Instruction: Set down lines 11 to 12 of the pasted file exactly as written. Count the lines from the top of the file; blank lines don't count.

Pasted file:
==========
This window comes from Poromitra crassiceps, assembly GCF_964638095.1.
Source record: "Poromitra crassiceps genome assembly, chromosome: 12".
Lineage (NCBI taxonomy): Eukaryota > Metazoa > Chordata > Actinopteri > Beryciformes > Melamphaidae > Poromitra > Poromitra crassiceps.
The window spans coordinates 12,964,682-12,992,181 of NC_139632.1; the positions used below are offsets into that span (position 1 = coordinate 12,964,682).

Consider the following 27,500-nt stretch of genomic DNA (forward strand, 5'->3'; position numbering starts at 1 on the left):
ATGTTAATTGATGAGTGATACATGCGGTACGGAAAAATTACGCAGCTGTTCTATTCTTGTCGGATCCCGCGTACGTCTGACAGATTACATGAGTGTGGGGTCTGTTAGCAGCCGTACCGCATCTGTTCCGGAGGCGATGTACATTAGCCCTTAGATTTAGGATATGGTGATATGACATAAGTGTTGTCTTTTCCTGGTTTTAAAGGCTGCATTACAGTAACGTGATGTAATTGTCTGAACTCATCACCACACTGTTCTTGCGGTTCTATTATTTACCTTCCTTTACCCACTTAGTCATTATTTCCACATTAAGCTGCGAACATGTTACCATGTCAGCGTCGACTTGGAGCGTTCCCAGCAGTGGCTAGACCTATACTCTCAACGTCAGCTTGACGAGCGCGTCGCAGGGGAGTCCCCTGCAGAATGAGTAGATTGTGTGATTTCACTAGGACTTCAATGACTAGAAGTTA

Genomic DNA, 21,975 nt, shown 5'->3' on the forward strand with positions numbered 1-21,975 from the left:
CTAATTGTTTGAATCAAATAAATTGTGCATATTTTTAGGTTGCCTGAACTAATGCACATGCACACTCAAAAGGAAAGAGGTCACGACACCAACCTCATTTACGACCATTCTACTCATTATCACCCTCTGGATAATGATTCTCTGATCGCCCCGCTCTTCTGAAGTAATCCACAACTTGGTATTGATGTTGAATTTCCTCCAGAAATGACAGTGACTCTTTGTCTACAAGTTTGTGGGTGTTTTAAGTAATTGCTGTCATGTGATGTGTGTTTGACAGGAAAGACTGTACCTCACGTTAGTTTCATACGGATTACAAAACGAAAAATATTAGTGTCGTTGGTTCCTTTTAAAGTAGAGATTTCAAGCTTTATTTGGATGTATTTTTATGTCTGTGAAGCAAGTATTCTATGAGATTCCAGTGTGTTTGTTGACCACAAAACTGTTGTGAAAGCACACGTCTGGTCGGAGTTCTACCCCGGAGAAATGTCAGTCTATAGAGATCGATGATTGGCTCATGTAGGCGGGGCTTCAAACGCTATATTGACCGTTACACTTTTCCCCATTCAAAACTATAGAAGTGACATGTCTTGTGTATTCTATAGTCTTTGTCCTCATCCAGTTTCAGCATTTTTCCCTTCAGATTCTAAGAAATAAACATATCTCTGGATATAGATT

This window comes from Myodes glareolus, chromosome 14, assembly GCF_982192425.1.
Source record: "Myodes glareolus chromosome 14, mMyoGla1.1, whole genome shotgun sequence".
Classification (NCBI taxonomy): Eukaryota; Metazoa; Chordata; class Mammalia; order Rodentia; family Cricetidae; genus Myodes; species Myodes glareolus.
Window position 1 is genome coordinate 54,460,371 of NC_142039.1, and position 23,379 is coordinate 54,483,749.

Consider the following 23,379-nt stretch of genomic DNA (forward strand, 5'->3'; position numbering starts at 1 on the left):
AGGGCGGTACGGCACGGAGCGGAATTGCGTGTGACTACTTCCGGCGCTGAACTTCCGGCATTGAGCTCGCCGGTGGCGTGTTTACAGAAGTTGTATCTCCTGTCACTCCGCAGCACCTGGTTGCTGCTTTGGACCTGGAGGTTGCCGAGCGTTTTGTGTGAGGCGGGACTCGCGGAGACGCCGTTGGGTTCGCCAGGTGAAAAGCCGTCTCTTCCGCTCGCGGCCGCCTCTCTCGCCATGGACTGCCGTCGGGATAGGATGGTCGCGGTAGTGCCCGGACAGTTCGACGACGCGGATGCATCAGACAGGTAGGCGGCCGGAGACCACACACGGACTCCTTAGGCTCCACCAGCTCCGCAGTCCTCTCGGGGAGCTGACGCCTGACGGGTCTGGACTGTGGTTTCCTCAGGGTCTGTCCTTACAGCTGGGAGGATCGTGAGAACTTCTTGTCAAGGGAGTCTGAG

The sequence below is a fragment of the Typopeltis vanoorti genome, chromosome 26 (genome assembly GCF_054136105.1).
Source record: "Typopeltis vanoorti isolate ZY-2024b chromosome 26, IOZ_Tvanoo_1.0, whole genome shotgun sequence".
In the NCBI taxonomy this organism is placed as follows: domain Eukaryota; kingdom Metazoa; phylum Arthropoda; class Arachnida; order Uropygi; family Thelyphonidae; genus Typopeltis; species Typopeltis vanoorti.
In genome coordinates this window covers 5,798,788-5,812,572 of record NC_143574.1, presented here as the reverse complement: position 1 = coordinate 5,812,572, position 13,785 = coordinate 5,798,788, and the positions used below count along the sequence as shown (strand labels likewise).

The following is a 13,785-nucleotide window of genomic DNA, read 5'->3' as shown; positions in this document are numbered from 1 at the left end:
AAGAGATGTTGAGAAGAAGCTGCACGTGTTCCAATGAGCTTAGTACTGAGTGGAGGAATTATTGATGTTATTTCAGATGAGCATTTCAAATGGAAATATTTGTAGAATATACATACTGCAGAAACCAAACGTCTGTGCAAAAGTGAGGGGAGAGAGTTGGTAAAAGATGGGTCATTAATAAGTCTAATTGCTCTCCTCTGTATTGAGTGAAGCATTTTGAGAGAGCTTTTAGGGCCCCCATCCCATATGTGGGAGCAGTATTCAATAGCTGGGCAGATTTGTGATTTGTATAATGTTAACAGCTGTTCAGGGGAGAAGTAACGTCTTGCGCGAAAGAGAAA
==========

Classification (NCBI taxonomy): Eukaryota; Metazoa; Chordata; class Mammalia; order Rodentia; family Cricetidae; genus Myodes; species Myodes glareolus.
Window position 1 is genome coordinate 54,460,371 of NC_142039.1, and position 23,379 is coordinate 54,483,749.